2016 Weathertech Championship Predictions

The 24 Hours of Daytona.

No other race in North America carries this much suspense and anticipation. It's our crown jewel race, and is considered a leg of the Triple Crown of endurance motorsport--along with Le Mans and the 12 Hours of Sebring. Such prestige means that not only the best race car drivers on this side of the Prime Meridian strap helmets on--but hot shoes from all over the world vie for seats and the chance to go down in motorsport history as a winner here. Daytona sets the mood for the season, and helps both fans and teams alike hedge their bets for the year--determining who's a threat and who needs to go back to the drawing board. The Roar Before the 24 is supposed to carry that torch, but since everyone is sandbagging anyway (see how IMSA's new Big Brother technology is making it harder to do that), we usually reserve judgment for the main event. Daytona itself is the measuring stick, and this year was no different.

What we learned this year:

I can't believe I'm saying this, but the DeltaWing had me a little worried...

The DeltaWing will dominate the Prototype class...

...if it can keep from blowing up. This high school weirdo of a car showed shocking speed with none of its usual 'splody characteristics, and actually lead the race for quite a while before crashing out in the 4th hour.

For most everyone in the prototype field, the tail end of Michael Shank Racing's car is what they saw.

The new HPD motor in Michael Shank Racing's Ligier may be his redemption for making the early jump to the P2 chassis from DP.

MSR retired in the 10th hour due to an engine failure, but that may have just been a fluke, as the same motor won the race overall in ESM's Tequila Patron-liveried Ligier. Before the retirement, both cars shared the lead.

Lower, wider, and somehow even more imposing than the Corvettes.

The Ford GT is FAST. Like...fast fast.

Despite reliability issues leading to a disappointing finish way down in the order, it was clear to everyone watching that the new Ford is just as threatening as its bodywork suggests. The alarming speed with which is reeled in its GTLM competition on the high banks had Corvette fans' stomachs in knots.

What took these guys so long?

Lamborghini should have been racing here years ago.

Even though they missed the podium, the Huracáns posted the fastest lap times in GTD. Sure, the V10 power has to help, but we can't help but wonder how well that familiar slippery "raging bull" shape would have done at this race in decades past.

Even though the Viper factory team dropped the mic and withdrew from competition after winning the 2014 GTLM championship, the model still dominates in GTD. They even made an appearance at Le Mans last year, and are hoping to return.

GTD is THE class to watch this year.

As if trying to make up for being the slowest (barely) class, GTD serves up the most variety. And if the (as yet unofficial) race results are anything to go by, that variety also comes with perfectly-matched performance. Every GTD manufacturer is represented in the top 10 finishers in the class, and the top 7 read more like car-eligibility list than a finishing order. Audi R8, Porsche 911 GT3 R, Dodge Viper GT3-R, Aston Martin Vantage GT3, Lamborghini Huracán GT3, BMW M6 GT3, Ferrari 458 GT3. Only in 8th place do the models begin to repeat--and in nearly identical order too.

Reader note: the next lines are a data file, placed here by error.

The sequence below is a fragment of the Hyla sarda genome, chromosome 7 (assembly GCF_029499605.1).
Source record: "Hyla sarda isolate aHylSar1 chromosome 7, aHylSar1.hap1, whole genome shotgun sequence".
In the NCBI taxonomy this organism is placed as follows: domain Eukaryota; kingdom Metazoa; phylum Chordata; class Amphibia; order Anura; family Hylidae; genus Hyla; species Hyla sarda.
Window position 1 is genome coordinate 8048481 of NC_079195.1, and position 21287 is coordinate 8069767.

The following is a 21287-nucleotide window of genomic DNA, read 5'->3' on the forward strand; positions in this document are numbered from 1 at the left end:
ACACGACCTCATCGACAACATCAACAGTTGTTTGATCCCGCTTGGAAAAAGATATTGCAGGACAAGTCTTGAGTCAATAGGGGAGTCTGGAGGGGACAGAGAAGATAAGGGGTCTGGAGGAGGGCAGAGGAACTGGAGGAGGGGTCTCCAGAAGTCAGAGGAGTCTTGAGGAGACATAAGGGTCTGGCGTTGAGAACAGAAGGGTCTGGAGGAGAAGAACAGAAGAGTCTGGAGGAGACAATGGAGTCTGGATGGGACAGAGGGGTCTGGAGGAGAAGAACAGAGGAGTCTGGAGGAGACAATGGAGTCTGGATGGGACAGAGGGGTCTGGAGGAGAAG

If it's possible, with the new GTLM aero upgrades, the Ferrari 488 GTE manages to be even more beautiful than the 458 it replaces...

Most of the new cars can go the distance.

For the teams, there's only a short time between Petit Le Mans in October, and the Roar. Every year, some team(s), barely gets their cars in on time for the Roar or may even be waiting until the big race itself. This year, Scuderia Corsa and Risi Competizione had to wait until nearly the last hour for their 488s (actually, Scuderia got their 488 GTE for GTLM, but won't get their new 488 GT3 for GTD until Sebring). For those guys, Daytona is either just another test session or a lost cause. Both 488s entered in GTLM finished, and did so in the top 10 in class. As mentioned earlier, both Ford GTs had issues during the race, but were able to return and finish. The BMW M6 was very strong. The No. 100 looked great until crashing into retirement, and the No. 25 finished in the top 5. In Prototype, Mazda debuted a new gasoline motor in both of its Lola-Multimatic chassis, and wore the #55 on one in homage to their Le Mans win 25 years ago. The cars showed much better pace than they ever did with the diesel power plants. Unfortunately, 24-hour victory would not be in the cards for the team this year. Both cars retired with mechanical failures. Over half of the GTD-eligible cars are brand new models from Audi, Porsche, Lamborghini, and BMW. At the end of the race, only 3 were counted as "Not Running": two due to crashes, the third from running out of fuel in the closing laps. Overall, a good showing, and testament to the reliability and hardiness of new race cars right out of the box.

There is over a month before the next race of the season at Sebring. It is not only the second stop of the regular season, but also the second leg of the Tequila Patron North American Endurance Cup. The time will give teams who had reliability issues a chance to get things figured out for another grueling test of endurance. What you can't learn or break in 24 hours at Daytona, you will learn (and break!) during 12 hours at Sebring. The notoriously rough course is also our next trip during the North American racing season, and we'll be back to see if our Daytona assessment of the competition holds up.